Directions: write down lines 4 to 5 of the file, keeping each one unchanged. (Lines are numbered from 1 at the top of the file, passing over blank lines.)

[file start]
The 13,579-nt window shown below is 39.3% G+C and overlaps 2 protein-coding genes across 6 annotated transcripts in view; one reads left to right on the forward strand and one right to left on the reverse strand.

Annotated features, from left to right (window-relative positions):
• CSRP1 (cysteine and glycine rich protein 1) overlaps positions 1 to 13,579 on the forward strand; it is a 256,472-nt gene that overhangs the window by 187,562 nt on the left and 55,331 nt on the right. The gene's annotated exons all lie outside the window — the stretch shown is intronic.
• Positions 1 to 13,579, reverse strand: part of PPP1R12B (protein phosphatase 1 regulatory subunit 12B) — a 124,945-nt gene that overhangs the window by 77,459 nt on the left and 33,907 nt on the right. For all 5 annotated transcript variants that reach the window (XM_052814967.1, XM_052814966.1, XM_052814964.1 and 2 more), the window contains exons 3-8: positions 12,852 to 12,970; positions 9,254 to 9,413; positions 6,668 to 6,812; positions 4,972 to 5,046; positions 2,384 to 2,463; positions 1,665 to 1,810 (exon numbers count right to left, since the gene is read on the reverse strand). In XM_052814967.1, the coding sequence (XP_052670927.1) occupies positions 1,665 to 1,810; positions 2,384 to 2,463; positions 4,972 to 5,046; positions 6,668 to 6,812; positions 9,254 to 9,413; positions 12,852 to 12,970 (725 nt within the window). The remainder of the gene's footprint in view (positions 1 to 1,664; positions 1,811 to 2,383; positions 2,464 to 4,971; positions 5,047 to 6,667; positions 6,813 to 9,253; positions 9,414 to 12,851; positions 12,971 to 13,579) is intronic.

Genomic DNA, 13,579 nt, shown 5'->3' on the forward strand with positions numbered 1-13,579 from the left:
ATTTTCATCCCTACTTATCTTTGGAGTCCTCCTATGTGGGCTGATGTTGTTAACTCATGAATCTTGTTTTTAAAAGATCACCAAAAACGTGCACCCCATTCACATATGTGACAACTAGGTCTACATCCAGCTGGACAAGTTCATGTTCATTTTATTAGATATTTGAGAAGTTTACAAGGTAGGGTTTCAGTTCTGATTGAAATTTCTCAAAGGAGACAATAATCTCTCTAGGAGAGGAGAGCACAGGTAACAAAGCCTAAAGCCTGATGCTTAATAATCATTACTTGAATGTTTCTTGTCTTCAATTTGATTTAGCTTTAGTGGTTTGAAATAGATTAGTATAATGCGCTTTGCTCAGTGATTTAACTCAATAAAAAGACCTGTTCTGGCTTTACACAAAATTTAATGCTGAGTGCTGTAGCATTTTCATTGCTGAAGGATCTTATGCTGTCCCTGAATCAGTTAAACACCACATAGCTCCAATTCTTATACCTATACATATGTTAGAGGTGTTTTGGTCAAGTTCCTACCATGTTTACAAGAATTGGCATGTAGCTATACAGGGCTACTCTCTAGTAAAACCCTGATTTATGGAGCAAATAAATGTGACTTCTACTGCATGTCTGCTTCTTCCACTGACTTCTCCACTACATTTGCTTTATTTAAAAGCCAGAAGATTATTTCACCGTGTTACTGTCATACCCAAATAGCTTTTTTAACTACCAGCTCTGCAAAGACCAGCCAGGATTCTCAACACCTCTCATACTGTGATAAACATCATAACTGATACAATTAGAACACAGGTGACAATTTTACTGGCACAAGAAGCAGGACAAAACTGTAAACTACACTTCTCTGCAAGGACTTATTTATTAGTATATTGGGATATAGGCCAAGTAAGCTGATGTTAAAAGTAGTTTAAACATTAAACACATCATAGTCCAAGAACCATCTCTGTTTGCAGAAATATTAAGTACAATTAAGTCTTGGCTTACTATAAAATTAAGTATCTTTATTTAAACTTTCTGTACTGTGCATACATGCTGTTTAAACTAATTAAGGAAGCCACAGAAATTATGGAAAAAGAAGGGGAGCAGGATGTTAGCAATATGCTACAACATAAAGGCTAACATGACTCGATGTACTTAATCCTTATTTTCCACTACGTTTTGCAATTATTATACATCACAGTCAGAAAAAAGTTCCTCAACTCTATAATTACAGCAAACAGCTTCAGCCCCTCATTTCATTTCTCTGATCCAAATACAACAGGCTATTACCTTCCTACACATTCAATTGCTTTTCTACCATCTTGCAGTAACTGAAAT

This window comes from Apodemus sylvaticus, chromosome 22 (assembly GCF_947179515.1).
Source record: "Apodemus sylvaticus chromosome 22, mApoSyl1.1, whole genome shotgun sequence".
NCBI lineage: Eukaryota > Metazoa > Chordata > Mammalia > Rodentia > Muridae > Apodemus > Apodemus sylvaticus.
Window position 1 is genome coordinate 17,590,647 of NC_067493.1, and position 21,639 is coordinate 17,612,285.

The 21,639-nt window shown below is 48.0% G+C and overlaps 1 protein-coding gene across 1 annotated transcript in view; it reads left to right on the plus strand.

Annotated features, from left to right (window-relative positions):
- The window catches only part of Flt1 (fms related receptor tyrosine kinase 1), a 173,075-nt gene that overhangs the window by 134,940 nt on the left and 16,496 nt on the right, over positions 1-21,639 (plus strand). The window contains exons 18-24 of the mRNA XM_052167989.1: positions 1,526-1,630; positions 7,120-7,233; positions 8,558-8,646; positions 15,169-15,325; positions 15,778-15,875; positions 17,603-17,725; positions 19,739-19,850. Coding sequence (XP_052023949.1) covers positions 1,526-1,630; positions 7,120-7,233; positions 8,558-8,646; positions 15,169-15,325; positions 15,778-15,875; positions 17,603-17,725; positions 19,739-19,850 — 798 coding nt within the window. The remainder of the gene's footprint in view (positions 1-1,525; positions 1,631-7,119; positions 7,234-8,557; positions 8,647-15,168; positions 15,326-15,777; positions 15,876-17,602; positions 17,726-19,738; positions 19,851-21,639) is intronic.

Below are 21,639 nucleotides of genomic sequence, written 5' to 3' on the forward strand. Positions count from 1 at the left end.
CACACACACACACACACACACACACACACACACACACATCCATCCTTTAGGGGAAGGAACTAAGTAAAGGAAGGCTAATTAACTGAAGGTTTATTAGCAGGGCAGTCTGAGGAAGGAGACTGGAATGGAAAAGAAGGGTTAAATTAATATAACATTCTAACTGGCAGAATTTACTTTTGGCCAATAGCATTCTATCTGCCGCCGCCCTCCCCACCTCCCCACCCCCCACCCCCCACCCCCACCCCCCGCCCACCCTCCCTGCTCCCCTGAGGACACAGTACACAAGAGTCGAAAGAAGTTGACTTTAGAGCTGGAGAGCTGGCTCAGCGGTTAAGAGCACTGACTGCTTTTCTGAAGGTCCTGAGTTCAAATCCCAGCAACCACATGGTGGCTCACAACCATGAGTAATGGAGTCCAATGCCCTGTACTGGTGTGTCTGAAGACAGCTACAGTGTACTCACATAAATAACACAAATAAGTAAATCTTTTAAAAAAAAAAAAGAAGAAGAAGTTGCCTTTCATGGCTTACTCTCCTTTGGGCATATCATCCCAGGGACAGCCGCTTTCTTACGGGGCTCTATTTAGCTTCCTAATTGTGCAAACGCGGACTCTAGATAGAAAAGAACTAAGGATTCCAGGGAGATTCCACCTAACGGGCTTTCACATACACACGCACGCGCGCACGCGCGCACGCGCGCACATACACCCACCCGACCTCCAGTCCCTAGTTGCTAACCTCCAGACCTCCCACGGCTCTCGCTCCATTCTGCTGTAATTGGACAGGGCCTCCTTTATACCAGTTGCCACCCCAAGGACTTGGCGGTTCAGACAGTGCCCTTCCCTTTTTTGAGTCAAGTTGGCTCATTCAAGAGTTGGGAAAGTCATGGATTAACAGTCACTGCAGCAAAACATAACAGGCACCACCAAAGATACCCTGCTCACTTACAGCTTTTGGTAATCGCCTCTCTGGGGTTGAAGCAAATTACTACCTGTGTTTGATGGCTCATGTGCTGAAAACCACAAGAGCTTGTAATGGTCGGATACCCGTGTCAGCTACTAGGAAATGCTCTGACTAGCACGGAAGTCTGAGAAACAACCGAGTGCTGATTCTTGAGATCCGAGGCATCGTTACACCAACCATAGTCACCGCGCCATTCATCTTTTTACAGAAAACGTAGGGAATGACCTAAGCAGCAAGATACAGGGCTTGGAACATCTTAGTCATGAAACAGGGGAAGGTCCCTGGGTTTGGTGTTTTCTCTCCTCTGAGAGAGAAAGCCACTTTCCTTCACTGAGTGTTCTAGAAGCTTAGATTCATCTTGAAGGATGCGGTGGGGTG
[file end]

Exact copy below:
• Positions 1 to 13,579, reverse strand: part of PPP1R12B (protein phosphatase 1 regulatory subunit 12B) — a 124,945-nt gene that overhangs the window by 77,459 nt on the left and 33,907 nt on the right. For all 5 annotated transcript variants that reach the window (XM_052814967.1, XM_052814966.1, XM_052814964.1 and 2 more), the window contains exons 3-8: positions 12,852 to 12,970; positions 9,254 to 9,413; positions 6,668 to 6,812; positions 4,972 to 5,046; positions 2,384 to 2,463; positions 1,665 to 1,810 (exon numbers count right to left, since the gene is read on the reverse strand). In XM_052814967.1, the coding sequence (XP_052670927.1) occupies positions 1,665 to 1,810; positions 2,384 to 2,463; positions 4,972 to 5,046; positions 6,668 to 6,812; positions 9,254 to 9,413; positions 12,852 to 12,970 (725 nt within the window). The remainder of the gene's footprint in view (positions 1 to 1,664; positions 1,811 to 2,383; positions 2,464 to 4,971; positions 5,047 to 6,667; positions 6,813 to 9,253; positions 9,414 to 12,851; positions 12,971 to 13,579) is intronic.

Genomic DNA, 13,579 nt, shown 5'->3' on the forward strand with positions numbered 1-13,579 from the left: